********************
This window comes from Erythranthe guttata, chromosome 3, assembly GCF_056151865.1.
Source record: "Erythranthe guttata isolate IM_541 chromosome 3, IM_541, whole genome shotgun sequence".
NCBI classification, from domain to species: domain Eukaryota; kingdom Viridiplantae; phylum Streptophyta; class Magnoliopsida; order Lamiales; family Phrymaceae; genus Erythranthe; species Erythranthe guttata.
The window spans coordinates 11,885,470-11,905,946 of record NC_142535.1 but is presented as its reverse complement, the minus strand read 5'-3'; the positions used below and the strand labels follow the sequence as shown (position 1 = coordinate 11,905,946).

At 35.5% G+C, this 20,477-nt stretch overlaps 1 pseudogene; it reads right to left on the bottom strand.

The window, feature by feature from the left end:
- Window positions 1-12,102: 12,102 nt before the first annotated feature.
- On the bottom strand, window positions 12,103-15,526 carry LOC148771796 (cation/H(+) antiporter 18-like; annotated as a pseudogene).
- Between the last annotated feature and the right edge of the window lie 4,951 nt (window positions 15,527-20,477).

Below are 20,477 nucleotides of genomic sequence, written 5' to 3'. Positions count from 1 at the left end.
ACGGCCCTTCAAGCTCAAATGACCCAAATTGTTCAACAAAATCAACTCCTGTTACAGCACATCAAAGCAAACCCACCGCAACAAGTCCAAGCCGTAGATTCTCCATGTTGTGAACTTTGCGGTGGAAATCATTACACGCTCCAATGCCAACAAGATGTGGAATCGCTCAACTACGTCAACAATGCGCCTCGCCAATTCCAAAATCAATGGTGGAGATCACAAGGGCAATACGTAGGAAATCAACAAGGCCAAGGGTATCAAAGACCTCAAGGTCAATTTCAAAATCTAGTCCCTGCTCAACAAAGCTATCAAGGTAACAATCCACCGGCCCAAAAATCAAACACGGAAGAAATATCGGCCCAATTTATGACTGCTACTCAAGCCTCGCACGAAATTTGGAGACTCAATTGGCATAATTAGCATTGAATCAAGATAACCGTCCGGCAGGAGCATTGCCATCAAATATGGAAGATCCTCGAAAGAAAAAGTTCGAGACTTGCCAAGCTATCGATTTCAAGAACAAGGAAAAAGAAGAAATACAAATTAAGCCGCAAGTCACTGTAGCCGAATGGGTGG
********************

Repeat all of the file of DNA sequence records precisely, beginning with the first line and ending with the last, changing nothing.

This window comes from Erythranthe guttata, chromosome 3, assembly GCF_056151865.1.
Source record: "Erythranthe guttata isolate IM_541 chromosome 3, IM_541, whole genome shotgun sequence".
NCBI classification, from domain to species: domain Eukaryota; kingdom Viridiplantae; phylum Streptophyta; class Magnoliopsida; order Lamiales; family Phrymaceae; genus Erythranthe; species Erythranthe guttata.
The window spans coordinates 11,885,470-11,905,946 of record NC_142535.1 but is presented as its reverse complement, the minus strand read 5'-3'; the positions used below and the strand labels follow the sequence as shown (position 1 = coordinate 11,905,946).

At 35.5% G+C, this 20,477-nt stretch overlaps 1 pseudogene; it reads right to left on the bottom strand.

The window, feature by feature from the left end:
- Window positions 1-12,102: 12,102 nt before the first annotated feature.
- On the bottom strand, window positions 12,103-15,526 carry LOC148771796 (cation/H(+) antiporter 18-like; annotated as a pseudogene).
- Between the last annotated feature and the right edge of the window lie 4,951 nt (window positions 15,527-20,477).

Below are 20,477 nucleotides of genomic sequence, written 5' to 3'. Positions count from 1 at the left end.
ACGGCCCTTCAAGCTCAAATGACCCAAATTGTTCAACAAAATCAACTCCTGTTACAGCACATCAAAGCAAACCCACCGCAACAAGTCCAAGCCGTAGATTCTCCATGTTGTGAACTTTGCGGTGGAAATCATTACACGCTCCAATGCCAACAAGATGTGGAATCGCTCAACTACGTCAACAATGCGCCTCGCCAATTCCAAAATCAATGGTGGAGATCACAAGGGCAATACGTAGGAAATCAACAAGGCCAAGGGTATCAAAGACCTCAAGGTCAATTTCAAAATCTAGTCCCTGCTCAACAAAGCTATCAAGGTAACAATCCACCGGCCCAAAAATCAAACACGGAAGAAATATCGGCCCAATTTATGACTGCTACTCAAGCCTCGCACGAAATTTGGAGACTCAATTGGCATAATTAGCATTGAATCAAGATAACCGTCCGGCAGGAGCATTGCCATCAAATATGGAAGATCCTCGAAAGAAAAAGTTCGAGACTTGCCAAGCTATCGATTTCAAGAACAAGGAAAAAGAAGAAATACAAATTAAGCCGCAAGTCACTGTAGCCGAATGGGTGG